Not A Climate Leader: Despite Claims, WA Climate Policies Are Failing

Oct 11, 2017

Today, in Washington state, environmental policy is a fight between the policy wonks and campaign consultants. The campaign consultants are winning.

Consider a recent string of tweets and e-mails from Governor Inslee.

Last month, after flying to New York to tout his membership in the U.S. Climate Alliance, Governor Inslee argued states in the Alliance were “on track” to meet the targets in the Paris Climate Accord. The study, tweeted by the Governor, claims members of the alliance have seen a “15% reduction in greenhouse gas emissions between 2005 and 2015 alone.”

Additionally, the Governor claimed in a fundraising e-mail, “Washington is leading, as we always do.”

So, how is Washington state doing on reducing carbon emissions? Are we leading?

According to the Energy Information Administration, between 2005 and 2014 (one year shorter than the period highlighted by the Climate Alliance), Washington cut its emissions from 78.5 million metric tons of CO2 (MMT CO2) to 73.4 MMT CO2, a reduction of 6.5 percent. This is far below the 15 percent cited by the Governor. Based on this, Washington state is unlikely to meet the Paris Climate Accord target.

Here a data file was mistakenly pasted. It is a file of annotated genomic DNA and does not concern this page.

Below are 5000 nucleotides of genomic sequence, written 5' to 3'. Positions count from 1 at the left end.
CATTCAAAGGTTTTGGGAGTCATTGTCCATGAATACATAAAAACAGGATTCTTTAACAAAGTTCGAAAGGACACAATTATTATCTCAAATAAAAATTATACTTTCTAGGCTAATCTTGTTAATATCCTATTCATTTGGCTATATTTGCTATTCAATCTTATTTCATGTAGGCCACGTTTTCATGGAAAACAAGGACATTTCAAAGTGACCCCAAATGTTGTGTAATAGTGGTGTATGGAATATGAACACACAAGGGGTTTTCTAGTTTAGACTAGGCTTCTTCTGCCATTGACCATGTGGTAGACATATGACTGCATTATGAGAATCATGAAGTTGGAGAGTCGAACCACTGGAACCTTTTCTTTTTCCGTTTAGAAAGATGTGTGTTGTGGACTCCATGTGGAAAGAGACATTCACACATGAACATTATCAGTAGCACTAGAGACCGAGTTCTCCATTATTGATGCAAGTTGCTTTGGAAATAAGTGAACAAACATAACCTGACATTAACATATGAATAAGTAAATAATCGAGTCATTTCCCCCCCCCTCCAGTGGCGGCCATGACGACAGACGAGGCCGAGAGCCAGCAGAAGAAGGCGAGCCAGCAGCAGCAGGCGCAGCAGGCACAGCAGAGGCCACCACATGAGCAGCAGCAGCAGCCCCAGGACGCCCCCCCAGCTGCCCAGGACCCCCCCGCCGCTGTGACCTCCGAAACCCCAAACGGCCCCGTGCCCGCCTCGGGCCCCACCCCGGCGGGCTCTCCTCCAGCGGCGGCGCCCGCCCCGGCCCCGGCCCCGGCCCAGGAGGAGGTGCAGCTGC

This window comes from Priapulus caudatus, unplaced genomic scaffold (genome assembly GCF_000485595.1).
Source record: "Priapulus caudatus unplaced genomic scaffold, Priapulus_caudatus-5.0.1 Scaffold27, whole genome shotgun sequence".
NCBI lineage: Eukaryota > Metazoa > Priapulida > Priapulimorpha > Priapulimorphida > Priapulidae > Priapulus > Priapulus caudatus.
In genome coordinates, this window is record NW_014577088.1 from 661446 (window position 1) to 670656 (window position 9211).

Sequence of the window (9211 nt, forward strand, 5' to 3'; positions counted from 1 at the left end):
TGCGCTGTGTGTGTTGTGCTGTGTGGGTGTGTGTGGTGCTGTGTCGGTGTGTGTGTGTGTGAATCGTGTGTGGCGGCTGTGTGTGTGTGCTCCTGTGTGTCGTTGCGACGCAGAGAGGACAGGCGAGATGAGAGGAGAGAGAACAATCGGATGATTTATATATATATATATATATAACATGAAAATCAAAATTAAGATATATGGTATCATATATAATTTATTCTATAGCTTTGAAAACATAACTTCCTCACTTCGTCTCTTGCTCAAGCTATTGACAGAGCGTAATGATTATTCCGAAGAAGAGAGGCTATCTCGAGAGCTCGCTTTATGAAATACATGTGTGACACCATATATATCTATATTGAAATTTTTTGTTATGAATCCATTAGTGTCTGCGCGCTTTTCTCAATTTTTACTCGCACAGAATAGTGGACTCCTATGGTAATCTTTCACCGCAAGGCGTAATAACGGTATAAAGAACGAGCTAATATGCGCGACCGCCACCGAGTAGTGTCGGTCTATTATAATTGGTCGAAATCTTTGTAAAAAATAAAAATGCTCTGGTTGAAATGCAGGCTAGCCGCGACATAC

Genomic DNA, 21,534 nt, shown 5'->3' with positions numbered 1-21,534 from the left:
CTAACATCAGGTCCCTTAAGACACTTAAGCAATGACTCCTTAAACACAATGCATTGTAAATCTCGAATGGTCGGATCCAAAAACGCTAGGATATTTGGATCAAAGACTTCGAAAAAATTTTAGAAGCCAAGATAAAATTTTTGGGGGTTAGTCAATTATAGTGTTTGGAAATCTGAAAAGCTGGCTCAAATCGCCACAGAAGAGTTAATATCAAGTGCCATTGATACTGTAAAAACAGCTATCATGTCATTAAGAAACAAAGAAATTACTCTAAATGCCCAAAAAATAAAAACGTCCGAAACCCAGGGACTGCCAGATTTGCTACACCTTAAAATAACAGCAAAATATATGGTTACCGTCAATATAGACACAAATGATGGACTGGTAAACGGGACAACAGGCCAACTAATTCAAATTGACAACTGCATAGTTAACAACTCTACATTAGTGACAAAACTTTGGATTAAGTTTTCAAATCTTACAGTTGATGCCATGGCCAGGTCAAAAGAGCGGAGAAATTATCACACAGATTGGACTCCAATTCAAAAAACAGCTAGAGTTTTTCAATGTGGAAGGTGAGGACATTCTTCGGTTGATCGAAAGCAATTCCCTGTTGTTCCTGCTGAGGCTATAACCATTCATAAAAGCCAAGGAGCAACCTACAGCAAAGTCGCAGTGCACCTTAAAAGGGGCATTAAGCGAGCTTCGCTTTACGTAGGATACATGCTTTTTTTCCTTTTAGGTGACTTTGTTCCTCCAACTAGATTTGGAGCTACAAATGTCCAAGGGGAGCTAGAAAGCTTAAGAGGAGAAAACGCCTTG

Despite claiming success, the Governor and other policymakers in our state have been culpable in this failure.

Governor Inslee has not been able to move climate legislation through the State House, which is controlled by Democrats. Some have blamed the Majority Coalition in the Senate, arguing it doesn’t make sense to pass legislation the Senate won’t approve. That, however, hasn’t stopped House committees from hearing bills they know will die. Nor does it stop them from passing other legislation in the House they know will not clear the Senate.

The simple reality is that the Governor wants to claim political credit for action without risking the political price of that action.

Second, the Governor and many of his allies in the environmental community actually campaigned against a revenue-neutral carbon tax ballot proposal, instead demanding a tax increase.

Washington is lagging behind states that have done nothing on climate change. Further, the Governor and his allies have failed to act or killed efforts to meet climate goals because tax increases were more important than the climate “leadership” the Governor claims to exhibit.

The real benefit of climate politics these days accrues not to the environment, but to politicians, who send fundraising letters and travel to meetings, which allows campaign consultants to claim “leadership” even as the policies fail and goals are not met.